BETHANY BEACH, Del. — Highly specialized American Army units from the U.S. Department of Defense’s premier all hazards command trained for interagency nuclear forensics missions during Exercise Prominent Hunt at Bethany Beach, Delaware, April 4-7.
The 20th Chemical, Biological, Radiological, Nuclear, Explosives Command's Nuclear Disablement Team 2 and 3rd CBRNE Response Team qualified to serve as a part of the National Technical Nuclear Forensics Ground Collection Task Force at the conclusion of Prominent Hunt.
NTNF members who have recently served on prepare-to-deploy orders for the task force — including members of NDT 3, 2nd CRT from the 46th Chemical Company, Army Public Health Center and AFTAC — served as observers and controllers during the exercise.
Soldiers from the Joint Base Lewis-McChord, Washington-based 3rd CBRNE Response Team, 9th Chemical Company, trained for their NTNF mission of collecting ground samples through crawl, walk and run phases.
“Prominent Hunt promotes tactical and operational readiness to react in a nuclear emergency to meet the Army's current demands,” said 1st Lt. Samantha K. Roberson, the team leader for CRT 3. “This mission specifically gives our Soldiers a further understanding on the radiation and nuclear portion of our mission-essential tasks. These lessons they can internalize and apply to future missions and carry on to their future Soldiers.”
According to Roberson, CRTs have to stay ready for all four weapons of mass destruction threats: chemical, biological, radiological and nuclear.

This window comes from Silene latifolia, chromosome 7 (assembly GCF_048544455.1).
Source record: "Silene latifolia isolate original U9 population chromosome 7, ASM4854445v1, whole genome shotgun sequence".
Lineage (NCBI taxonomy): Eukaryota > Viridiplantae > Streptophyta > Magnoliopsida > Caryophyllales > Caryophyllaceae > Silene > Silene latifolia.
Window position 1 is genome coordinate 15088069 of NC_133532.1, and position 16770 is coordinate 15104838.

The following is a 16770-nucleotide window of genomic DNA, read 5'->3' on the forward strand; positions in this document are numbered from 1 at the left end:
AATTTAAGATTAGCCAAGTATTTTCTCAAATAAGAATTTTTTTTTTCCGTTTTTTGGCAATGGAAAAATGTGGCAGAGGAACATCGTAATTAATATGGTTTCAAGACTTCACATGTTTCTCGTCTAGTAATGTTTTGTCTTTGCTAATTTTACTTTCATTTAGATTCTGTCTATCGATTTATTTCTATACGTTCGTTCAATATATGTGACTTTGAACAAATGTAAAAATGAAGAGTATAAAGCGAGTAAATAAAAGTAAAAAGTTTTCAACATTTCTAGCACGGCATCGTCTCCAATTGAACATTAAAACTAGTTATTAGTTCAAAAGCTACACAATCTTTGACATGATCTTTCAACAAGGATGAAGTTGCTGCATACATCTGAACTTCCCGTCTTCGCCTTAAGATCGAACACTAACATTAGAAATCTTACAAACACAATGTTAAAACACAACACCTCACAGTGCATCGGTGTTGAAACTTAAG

“This task force gives us a rare opportunity to exercise our radiological and nuclear capabilities. In this particular mission, we stress our ground sampling and escort tasks alongside the FBI and Department of Energy to create a joint task force,” said Roberson.
A former enlisted Soldier from Baton Rouge, Louisiana, Roberson was commissioned into the U.S. Army Chemical Corps in August 2019 after earning a bachelor’s degree in Environmental Science and Toxicity from the University of Louisiana at Lafayette, Louisiana.
“I felt drawn to the Chemical Corps as it naturally pairs with my degree,” said Roberson. “The Chemical Corps has provided me with the opportunity to learn more of what I'm passionate about, while protecting my fellow Soldiers from any CBRN threats.”
NDTs directly contribute to the nation’s strategic deterrence by staying ready to exploit and disable nuclear and radiological WMD infrastructure and components to deny near-term capability to adversaries. They also facilitate follow-on WMD elimination operations.
As the U.S. Department of Defense’s nuclear subject matter experts, Nuclear Disablement Teams serve as an informed interface between the CBRNE Response Team and the Department of Energy technical experts. The U.S. Army’s three Nuclear Disablement Teams — NDT 1 “Manhattan,” NDT 2 “Iron Maiden” and NDT 3 “Vandals” — are all stationed on Aberdeen Proving Ground, Maryland.